Grazing Summer Grasses: What to Expect

What types of grass are growing in your horse’s pasture during the summer? Here’s a look at which ones are desirable and which ones aren’t.

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Grazing Summer Grasses: What to Expect
Foxtails are safe for horses to eat; however, they have low nutritional value and palatability and are, therefore, not ideal forage for horse pastures. | Photo: University of Kentucky's College of Agriculture

Despite the fact that horses graze year-round, no pasture forage species actively grows all year. Pasture grasses vary from season to season and even from month to month. Each new season brings limitations and availabilities to pastures, and understanding these rhythms will help horse owners take advantage of forages year-round.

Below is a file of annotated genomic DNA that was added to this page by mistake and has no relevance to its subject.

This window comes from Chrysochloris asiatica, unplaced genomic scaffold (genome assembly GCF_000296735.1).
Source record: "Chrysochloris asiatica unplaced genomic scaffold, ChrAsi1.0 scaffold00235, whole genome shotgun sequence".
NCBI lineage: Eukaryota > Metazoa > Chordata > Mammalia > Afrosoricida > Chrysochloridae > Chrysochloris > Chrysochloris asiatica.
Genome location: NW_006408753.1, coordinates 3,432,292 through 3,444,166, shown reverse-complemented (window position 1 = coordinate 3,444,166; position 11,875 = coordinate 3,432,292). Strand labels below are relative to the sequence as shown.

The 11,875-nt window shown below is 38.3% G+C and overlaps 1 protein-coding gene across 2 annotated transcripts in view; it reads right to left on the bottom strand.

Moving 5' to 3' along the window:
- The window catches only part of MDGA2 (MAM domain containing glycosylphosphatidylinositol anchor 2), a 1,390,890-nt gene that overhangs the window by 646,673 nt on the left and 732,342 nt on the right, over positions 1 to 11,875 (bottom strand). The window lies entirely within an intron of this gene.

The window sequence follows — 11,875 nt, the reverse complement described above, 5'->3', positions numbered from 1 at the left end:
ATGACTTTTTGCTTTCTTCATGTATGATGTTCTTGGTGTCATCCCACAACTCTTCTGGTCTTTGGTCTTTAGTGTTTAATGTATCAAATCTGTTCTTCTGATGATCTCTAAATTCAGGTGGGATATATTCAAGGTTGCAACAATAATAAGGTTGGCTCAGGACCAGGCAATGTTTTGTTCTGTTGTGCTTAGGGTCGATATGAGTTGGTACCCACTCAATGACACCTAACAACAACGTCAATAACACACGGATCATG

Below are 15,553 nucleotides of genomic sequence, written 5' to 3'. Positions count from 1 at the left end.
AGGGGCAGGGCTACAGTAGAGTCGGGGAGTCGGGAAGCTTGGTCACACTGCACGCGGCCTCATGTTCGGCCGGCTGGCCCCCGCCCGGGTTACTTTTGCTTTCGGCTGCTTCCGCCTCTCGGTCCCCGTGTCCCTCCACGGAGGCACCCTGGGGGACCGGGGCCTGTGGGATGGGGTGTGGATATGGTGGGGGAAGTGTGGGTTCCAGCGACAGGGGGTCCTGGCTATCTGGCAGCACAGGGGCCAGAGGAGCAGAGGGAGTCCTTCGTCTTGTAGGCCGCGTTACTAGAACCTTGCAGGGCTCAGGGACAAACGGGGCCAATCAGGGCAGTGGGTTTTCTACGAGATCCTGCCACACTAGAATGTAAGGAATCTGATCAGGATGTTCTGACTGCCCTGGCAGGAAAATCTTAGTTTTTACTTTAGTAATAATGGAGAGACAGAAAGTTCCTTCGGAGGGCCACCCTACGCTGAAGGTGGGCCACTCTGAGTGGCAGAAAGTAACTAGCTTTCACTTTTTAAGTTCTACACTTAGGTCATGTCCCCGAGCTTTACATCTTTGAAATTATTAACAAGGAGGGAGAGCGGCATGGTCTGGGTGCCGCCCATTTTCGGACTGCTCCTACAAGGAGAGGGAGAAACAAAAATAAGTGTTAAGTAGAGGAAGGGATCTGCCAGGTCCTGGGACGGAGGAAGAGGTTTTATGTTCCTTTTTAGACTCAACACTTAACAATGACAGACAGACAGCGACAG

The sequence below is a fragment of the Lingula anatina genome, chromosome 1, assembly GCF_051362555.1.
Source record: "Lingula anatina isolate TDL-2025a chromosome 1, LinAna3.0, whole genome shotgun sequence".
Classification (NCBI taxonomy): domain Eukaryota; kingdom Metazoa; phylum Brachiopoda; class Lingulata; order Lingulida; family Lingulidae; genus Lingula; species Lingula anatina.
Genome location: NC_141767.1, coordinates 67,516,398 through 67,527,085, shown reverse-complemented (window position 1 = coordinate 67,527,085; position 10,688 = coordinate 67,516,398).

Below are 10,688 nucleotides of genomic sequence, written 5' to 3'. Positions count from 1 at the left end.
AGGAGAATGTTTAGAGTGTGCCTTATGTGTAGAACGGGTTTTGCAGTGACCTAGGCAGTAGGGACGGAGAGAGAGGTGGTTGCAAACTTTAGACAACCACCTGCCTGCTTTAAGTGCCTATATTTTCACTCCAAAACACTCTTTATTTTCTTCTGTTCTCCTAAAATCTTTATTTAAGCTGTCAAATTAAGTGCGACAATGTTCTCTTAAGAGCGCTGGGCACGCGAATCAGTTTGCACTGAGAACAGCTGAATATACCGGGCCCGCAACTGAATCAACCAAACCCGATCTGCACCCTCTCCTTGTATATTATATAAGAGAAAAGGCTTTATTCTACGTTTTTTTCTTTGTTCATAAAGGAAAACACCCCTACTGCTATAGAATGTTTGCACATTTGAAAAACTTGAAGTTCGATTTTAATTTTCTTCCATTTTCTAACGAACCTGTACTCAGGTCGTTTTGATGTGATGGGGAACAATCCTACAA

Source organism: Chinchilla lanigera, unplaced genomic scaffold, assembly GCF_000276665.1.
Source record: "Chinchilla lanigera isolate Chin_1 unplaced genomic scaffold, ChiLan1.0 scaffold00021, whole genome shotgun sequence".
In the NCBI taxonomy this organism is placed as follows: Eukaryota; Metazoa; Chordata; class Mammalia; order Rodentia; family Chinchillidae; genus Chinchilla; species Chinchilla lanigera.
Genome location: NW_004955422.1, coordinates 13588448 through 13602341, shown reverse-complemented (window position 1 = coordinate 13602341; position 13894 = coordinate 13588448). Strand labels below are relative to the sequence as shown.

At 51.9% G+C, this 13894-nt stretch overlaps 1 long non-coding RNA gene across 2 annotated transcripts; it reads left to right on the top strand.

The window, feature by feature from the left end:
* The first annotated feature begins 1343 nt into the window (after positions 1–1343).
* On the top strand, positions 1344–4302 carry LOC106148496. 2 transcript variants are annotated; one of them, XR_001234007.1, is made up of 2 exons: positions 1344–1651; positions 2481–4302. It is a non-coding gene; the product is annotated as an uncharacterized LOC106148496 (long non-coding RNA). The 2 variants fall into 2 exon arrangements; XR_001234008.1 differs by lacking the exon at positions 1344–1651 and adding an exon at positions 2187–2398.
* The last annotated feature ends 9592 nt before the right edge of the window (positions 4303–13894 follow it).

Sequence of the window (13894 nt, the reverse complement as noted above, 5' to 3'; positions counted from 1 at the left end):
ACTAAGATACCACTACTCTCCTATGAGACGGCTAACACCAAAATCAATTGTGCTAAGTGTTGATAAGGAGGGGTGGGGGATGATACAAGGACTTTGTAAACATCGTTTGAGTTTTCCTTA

The most important difference to understand is cool-season vs. warm-season grasses. Cool-season grasses, such as orchardgrass, bluegrass, and tall fescue, grow during the cool spring and fall months, while warm-season grasses, such as Bermudagrass and crabgrass, grow during the summer months.

Cool-season grasses are most productive when the air temperature is 65-75° Fahrenheit. They respond well to high soil moisture, cooler temperatures, and short photoperiods, making them most productive in the fall and spring. As summer arrives and temperatures increase, growth will slow and cool-season grasses will enter dormancy, sometimes referred to as the “summer slump

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